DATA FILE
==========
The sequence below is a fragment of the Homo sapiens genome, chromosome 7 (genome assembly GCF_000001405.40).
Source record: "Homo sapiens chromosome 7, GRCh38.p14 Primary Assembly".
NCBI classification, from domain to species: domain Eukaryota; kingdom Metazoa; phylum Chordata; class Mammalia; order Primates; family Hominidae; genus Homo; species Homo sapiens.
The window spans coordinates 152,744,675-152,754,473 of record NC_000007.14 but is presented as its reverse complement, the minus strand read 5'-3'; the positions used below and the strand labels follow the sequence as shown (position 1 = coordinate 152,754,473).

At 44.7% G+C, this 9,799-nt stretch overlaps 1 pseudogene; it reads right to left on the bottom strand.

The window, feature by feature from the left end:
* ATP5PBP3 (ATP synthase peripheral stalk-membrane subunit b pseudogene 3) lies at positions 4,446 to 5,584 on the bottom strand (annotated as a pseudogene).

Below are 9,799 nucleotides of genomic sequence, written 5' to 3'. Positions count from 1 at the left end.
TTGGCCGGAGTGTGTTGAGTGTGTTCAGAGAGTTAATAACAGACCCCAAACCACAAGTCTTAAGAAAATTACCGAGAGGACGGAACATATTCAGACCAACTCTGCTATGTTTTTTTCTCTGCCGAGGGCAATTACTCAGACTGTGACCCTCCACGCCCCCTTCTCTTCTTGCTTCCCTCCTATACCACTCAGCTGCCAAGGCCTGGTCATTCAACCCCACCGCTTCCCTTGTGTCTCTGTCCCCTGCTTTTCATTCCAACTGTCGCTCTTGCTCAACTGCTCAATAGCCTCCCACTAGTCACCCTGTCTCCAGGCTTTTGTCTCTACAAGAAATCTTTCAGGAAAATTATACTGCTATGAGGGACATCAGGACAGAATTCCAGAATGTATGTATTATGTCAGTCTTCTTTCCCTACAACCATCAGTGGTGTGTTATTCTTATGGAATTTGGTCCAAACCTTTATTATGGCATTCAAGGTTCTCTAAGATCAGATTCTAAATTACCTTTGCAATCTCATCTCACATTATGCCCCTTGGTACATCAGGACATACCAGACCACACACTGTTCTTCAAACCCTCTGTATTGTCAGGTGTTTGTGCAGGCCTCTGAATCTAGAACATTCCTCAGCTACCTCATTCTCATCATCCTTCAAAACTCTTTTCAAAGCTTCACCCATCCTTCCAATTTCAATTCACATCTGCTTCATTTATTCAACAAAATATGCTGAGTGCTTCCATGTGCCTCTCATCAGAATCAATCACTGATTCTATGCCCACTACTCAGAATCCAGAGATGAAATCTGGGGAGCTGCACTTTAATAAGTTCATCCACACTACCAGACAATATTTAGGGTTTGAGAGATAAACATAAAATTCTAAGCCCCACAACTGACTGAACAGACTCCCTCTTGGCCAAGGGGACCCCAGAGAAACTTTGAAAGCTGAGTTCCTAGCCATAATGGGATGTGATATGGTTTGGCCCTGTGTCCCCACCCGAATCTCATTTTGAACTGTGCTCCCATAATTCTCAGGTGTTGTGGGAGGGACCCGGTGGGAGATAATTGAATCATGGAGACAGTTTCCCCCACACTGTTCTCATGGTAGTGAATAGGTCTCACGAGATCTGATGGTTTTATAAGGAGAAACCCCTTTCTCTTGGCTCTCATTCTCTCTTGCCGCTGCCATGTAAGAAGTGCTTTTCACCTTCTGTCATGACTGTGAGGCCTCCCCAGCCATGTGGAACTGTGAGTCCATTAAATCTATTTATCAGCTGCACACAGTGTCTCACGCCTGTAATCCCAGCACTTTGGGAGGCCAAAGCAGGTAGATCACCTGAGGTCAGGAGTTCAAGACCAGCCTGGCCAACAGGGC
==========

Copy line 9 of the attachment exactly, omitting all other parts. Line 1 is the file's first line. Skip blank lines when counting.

TTGGCCGGAGTGTGTTGAGTGTGTTCAGAGAGTTAATAACAGACCCCAAACCACAAGTCTTAAGAAAATTACCGAGAGGACGGAACATATTCAGACCAACTCTGCTATGTTTTTTTCTCTGCCGAGGGCAATTACTCAGACTGTGACCCTCCACGCCCCCTTCTCTTCTTGCTTCCCTCCTATACCACTCAGCTGCCAAGGCCTGGTCATTCAACCCCACCGCTTCCCTTGTGTCTCTGTCCCCTGCTTTTCATTCCAACTGTCGCTCTTGCTCAACTGCTCAATAGCCTCCCACTAGTCACCCTGTCTCCAGGCTTTTGTCTCTACAAGAAATCTTTCAGGAAAATTATACTGCTATGAGGGACATCAGGACAGAATTCCAGAATGTATGTATTATGTCAGTCTTCTTTCCCTACAACCATCAGTGGTGTGTTATTCTTATGGAATTTGGTCCAAACCTTTATTATGGCATTCAAGGTTCTCTAAGATCAGATTCTAAATTACCTTTGCAATCTCATCTCACATTATGCCCCTTGGTACATCAGGACATACCAGACCACACACTGTTCTTCAAACCCTCTGTATTGTCAGGTGTTTGTGCAGGCCTCTGAATCTAGAACATTCCTCAGCTACCTCATTCTCATCATCCTTCAAAACTCTTTTCAAAGCTTCACCCATCCTTCCAATTTCAATTCACATCTGCTTCATTTATTCAACAAAATATGCTGAGTGCTTCCATGTGCCTCTCATCAGAATCAATCACTGATTCTATGCCCACTACTCAGAATCCAGAGATGAAATCTGGGGAGCTGCACTTTAATAAGTTCATCCACACTACCAGACAATATTTAGGGTTTGAGAGATAAACATAAAATTCTAAGCCCCACAACTGACTGAACAGACTCCCTCTTGGCCAAGGGGACCCCAGAGAAACTTTGAAAGCTGAGTTCCTAGCCATAATGGGATGTGATATGGTTTGGCCCTGTGTCCCCACCCGAATCTCATTTTGAACTGTGCTCCCATAATTCTCAGGTGTTGTGGGAGGGACCCGGTGGGAGATAATTGAATCATGGAGACAGTTTCCCCCACACTGTTCTCATGGTAGTGAATAGGTCTCACGAGATCTGATGGTTTTATAAGGAGAAACCCCTTTCTCTTGGCTCTCATTCTCTCTTGCCGCTGCCATGTAAGAAGTGCTTTTCACCTTCTGTCATGACTGTGAGGCCTCCCCAGCCATGTGGAACTGTGAGTCCATTAAATCTATTTATCAGCTGCACACAGTGTCTCACGCCTGTAATCCCAGCACTTTGGGAGGCCAAAGCAGGTAGATCACCTGAGGTCAGGAGTTCAAGACCAGCCTGGCCAACAGGGC